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Helen Fisher, Ph.D., Why We Love : The Nature and Chemistry of Romantic Love
Hardcover - 320 pages
First Edition, February 4, 2004
Published by Henry Holt & Co.
ISBN 0-8050-6913-5 / ISBN 0805069135
If you ask people, "What is it that's ruined as soon as you scientifically analyze it?", many will say that you must be talking about love. They will be pleasantly surprised by Dr. Helen Fisher's new book.
In Why We Love, the distinguished Rutgers anthropology professor sees our most sublime emotions in terms of the circuitry and chemistry of the brain. All the while, she possesses the greatest wonder and exuberance about them. She glides naturally between remarks about hormones and neurotransmitters -- and the thrill expressed in her favorite quotes from poets, playwrights, novelists, philosophers and opera composers about the passions of the heart.
The author and her assistants conducted studies in which they put out calls for volunteers who describes themselves on questionaires as being "wildly in love" [page xii], "deeply and happily in love" , and then compared their brain scans to those of control groups. The fMRI (functional magnetic resonance imaging) machine actually takes pictures of blood flow, made possible because the iron in blood is a magnetic metal. When certain parts of the brain increase their activity, the cells require more oxygen, and the cells therefore take in more oxygen-carrying blood. In effect, we get pictures of accelerated brain activity by region. 
While being scanned, the most madly-in-love subjects, as well as the control subjects, were to gaze alternately upon pictures of their beloved ones and pictures of neutral objects, with the delays between the two picture types filled with thoughts of arithmetic problems. [57, 63]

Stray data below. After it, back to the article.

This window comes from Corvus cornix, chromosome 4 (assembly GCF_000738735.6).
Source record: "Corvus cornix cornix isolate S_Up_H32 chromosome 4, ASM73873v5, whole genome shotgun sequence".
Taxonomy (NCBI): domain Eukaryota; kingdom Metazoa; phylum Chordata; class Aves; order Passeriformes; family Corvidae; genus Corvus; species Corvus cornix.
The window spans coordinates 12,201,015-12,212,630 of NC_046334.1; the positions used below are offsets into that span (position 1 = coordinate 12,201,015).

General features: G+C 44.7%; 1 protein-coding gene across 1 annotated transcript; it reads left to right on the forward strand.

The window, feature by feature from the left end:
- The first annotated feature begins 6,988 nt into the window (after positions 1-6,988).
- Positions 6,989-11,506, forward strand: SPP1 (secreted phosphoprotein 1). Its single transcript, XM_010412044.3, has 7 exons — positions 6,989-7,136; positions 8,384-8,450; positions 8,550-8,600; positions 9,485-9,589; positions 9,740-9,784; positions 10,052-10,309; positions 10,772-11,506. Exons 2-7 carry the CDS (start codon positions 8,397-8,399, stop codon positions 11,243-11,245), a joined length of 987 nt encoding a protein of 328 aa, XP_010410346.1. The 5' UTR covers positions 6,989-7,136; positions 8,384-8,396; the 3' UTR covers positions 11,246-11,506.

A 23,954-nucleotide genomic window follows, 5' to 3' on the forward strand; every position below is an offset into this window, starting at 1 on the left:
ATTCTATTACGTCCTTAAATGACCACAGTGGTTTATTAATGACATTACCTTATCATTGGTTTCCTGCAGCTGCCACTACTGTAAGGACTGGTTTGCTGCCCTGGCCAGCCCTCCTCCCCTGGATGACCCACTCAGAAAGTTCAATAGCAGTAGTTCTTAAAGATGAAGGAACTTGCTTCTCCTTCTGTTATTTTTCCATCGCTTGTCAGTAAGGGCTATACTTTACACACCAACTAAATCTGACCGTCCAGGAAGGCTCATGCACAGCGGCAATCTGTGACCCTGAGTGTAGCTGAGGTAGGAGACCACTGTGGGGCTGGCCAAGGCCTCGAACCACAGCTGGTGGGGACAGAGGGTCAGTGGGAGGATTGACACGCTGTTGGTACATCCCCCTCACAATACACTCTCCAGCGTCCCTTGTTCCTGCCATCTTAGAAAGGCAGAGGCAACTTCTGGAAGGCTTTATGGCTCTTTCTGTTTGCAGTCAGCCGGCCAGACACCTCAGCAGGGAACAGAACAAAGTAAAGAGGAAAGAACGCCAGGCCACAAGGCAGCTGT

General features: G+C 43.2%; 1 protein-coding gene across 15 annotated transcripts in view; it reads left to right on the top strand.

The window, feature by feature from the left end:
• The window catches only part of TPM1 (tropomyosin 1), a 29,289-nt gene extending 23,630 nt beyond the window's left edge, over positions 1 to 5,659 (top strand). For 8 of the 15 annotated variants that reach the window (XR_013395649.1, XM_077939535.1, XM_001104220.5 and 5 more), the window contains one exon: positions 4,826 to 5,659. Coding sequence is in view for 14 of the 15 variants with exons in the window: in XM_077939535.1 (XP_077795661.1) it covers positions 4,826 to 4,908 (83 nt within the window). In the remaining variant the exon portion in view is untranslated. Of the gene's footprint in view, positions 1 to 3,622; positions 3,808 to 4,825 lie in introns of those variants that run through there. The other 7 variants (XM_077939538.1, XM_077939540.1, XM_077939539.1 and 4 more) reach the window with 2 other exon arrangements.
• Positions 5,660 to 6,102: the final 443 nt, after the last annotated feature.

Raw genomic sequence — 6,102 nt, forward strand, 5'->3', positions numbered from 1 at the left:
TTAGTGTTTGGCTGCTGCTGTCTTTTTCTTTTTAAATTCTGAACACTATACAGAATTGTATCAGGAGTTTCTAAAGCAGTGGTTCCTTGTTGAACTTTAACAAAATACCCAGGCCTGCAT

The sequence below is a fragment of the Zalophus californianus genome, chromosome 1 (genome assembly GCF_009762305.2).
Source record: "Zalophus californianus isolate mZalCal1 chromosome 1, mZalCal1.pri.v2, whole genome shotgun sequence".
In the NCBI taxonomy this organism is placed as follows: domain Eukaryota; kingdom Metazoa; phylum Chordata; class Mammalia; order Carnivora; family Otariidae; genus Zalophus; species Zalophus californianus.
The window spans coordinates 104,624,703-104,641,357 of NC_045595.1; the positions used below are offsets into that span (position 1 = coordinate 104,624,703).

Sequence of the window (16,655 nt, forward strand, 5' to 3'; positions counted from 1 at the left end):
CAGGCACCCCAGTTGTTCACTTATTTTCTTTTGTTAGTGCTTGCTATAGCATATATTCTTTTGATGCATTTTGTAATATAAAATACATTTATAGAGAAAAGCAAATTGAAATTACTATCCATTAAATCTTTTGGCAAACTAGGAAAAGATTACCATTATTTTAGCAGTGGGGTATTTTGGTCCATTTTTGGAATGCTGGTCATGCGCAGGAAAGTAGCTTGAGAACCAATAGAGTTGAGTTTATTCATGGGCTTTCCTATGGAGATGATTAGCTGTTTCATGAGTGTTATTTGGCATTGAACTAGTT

The results exhibited correlations between certain answers on the love questionaire and the levels of activity in certain brain departments. For example, the passionate lovers were more lit up in the areas of the so-called "reptilian brain" structures (the caudate nucleus) and also in the part of the brain with the greatest density of the cells that secrete dopamine (the ventral tegmental area, or VTA) [69-71] In Helen Fisher's sense of humor, that's "the furniture in your head." 
Studies of this sort led Dr. Fisher to arrive at a "working hypothesis" -- with "caveats." 
It appears now that romantic passion is associated with elevated levels of dopamine and norepinephrine, and lowered levels of seratonin.
As a reality check, the author compared what we feel happening to us, when we are crazy in love, to the known effects of these chemical changes. Increased dopamine makes us feel goal-directed. Increased norepinephrine makes us notice and remember minor details. Both of these chemicals make us feel ecstatic or exhilirated. They can cause the heart to pound, make us breathe more heavily, and can contribute to sleeplessness. Lowered levels of seratonin make us become obsessive or assign special meaning to little details. [51-75] Yes, the flavor of that cocktail recipe does remind one of falling in love. People who are in deeply in love are "drenched in chemicals that bestow focus, stamina, and vigor." 
The author's work also reproduced the results of an earlier study done in London that showed a correlation between long-term relationships and the level of activity two brain regions -- the insular cortex and the anterior cingulate cortex.  Dr.